But there are surely innate biological differences between the sexes if you see them as the big bimodal “modes” of distribution of genitalia, chromosome constitution, equipment for making sperm and eggs, and other traits like body size, upper body strength, and hair distribution. And is Scientific American denying from the outset any “innate biological differences” in behavior, too? On what grounds?
It appears as if “Scientific” American is ignoring what the data say in favor of an ideology, presumably because they think that any genuine biological differences between the sexes can be used to justify mistreatment of women, as they have been. The proper stance, however, is to deal with what is true, or what might be true, and construct a moral rather than a biological case for equality.
The rest of the article is devoted to recounting the sordid history of sexism resting on the presumed different “natures” of men and women, and women’s innate “inferiority”. And yes, that happened: even Freud considered women biologically inferior in some respects. But again, women’s equality in the social and political sense, and in the opportunities they should be afforded (this also applies to transgender people) should have nothing to do with biological differences between the sexes. Probably some jobs will attract more members of one sex than of the other based on interests that may be innate, but again, that doesn’t militate against equality of treatment and opportunity.
Indeed, Scientific American, admitting things have gotten better about sex and gender equality, itself has a hard time connecting the “sex and gender spectrum” with women’s rights. In fact, the editorial admits in the penultimate paragraph that women and men are different biologically (my emphasis below). Rather than saying that biology has nothing to do with the kind of equality most of us want, they claim that the “gender spectrum” and “new science of sex and gender” will help turn people towards women’s rights. That’s dangerous, because it’s an admission that such rights in some way depend on biology. What if science finds out that there are innate differences between men and women, not just in chromosomes or appearance, but in behavior, interests, abilities, and preferences? To me that seems likely, but so what? With equality of opportunity and treatment, these differences become meaningless, and are of no value in determining how to treat someone socially and politically.
Here’s the editorial’s last paragraph with the damning admission:
Since Championnière wrote for Scientific American, women’s status has undeniably improved. Globally, in countries rich and poor, women have made strides in education and reproductive health and taken on more decision-making roles. It’s not enough, though. Economic barriers persist that prevent women from gaining access to capital and jobs and getting paid a decent wage for the jobs they do find. More energy must be devoted as well to researching how diseases affect the sexes differently—and to adapting medical treatments to women’s needs. For an interlinked world to thrive, women must be further empowered to hold up their half of the sky—an issue that should demand as much attention as climate change and nuclear arms control.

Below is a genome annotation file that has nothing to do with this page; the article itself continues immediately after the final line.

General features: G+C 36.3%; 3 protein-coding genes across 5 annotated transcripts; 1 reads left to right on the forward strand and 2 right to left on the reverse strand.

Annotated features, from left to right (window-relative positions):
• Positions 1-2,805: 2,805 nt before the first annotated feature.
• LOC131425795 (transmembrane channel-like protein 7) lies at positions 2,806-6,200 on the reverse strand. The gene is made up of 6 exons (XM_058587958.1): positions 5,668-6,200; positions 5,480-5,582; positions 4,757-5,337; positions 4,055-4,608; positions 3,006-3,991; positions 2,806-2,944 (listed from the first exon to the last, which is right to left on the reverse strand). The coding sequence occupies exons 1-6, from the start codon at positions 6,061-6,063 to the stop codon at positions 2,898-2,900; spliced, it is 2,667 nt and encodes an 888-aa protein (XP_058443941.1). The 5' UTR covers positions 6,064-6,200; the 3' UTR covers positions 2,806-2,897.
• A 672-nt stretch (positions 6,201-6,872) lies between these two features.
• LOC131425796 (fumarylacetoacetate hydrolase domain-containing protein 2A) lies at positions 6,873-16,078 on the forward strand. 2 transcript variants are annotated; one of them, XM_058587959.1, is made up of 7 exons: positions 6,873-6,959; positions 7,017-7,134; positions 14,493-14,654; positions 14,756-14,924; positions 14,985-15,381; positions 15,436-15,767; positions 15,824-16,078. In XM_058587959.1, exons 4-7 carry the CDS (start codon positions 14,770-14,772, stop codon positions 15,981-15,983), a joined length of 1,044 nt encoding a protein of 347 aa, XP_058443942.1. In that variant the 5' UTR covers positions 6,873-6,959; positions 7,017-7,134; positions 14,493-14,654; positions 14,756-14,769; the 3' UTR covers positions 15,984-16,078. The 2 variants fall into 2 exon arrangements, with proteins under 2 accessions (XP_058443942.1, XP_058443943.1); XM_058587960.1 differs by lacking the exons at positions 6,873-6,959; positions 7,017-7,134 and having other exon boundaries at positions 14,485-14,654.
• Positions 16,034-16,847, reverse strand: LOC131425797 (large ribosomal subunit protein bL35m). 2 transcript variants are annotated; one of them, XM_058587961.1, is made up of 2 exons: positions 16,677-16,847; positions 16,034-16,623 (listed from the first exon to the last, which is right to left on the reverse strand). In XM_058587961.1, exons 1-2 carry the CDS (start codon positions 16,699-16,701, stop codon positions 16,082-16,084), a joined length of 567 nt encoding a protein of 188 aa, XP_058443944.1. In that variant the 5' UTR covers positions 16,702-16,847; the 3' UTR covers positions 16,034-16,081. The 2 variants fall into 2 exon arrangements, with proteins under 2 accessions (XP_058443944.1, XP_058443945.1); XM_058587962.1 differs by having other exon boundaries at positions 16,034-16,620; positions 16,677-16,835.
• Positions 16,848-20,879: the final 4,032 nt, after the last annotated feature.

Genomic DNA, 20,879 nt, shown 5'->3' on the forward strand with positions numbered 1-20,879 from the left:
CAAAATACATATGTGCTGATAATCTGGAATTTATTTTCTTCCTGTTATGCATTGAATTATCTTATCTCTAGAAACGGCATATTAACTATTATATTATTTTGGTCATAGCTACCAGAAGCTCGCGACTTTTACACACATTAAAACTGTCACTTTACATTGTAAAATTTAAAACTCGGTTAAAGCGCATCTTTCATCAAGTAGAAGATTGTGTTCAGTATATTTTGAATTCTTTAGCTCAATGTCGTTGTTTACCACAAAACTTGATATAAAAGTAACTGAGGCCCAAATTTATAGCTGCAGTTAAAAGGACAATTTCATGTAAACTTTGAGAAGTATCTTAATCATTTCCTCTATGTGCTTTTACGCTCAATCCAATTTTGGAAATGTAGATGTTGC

Change will only continue if the institutions that matter stay open to it. The assault on women’s health by Republican lawmakers in Washington looms as a formidable obstacle. Women’s well-being needs to be seen as an issue for everyone, regardless of political affiliation. The new science of sex and gender holds the prospect of helping shape public perception and policy making to acknowledge this reality.
Admirable sentiments, except that they say these views are supported by science. They’re not—or shouldn’t be.
The bit in bold is almost certainly an admission of innate biological differences between the sexes, unless sex-specific diseases are based purely on culture. (They can’t all be: the incidence of breast cancer is much higher in women than men!) But that doesn’t matter, either. If Scientific American wants to make a moral case for sex and gender equality, go to it. After all, I’m 100% for that. But don’t base the case on science, because by so doing your notion of “equality” becomes vulnerable to future discoveries in science that may actually reveal some of those “innate differences.” And is there any finding of innate differences that would make us consider the sexes unequal as groups, and deserving of different “rights”? I can’t think of any. So forget the biology!
Reader Amy sent me the link to this misguided editorial, and she was incensed, adding her take in the email (quoted with permission):
As a woman, I’m outraged about this. Women’s rights matter because. . . a man was found to have a uterus and a woman was found to have some XY cells? How about women’s rights matter because women matter??? (And if this is a “new” science how did I learn about people with single-X or XXY chromosomes in 1976?)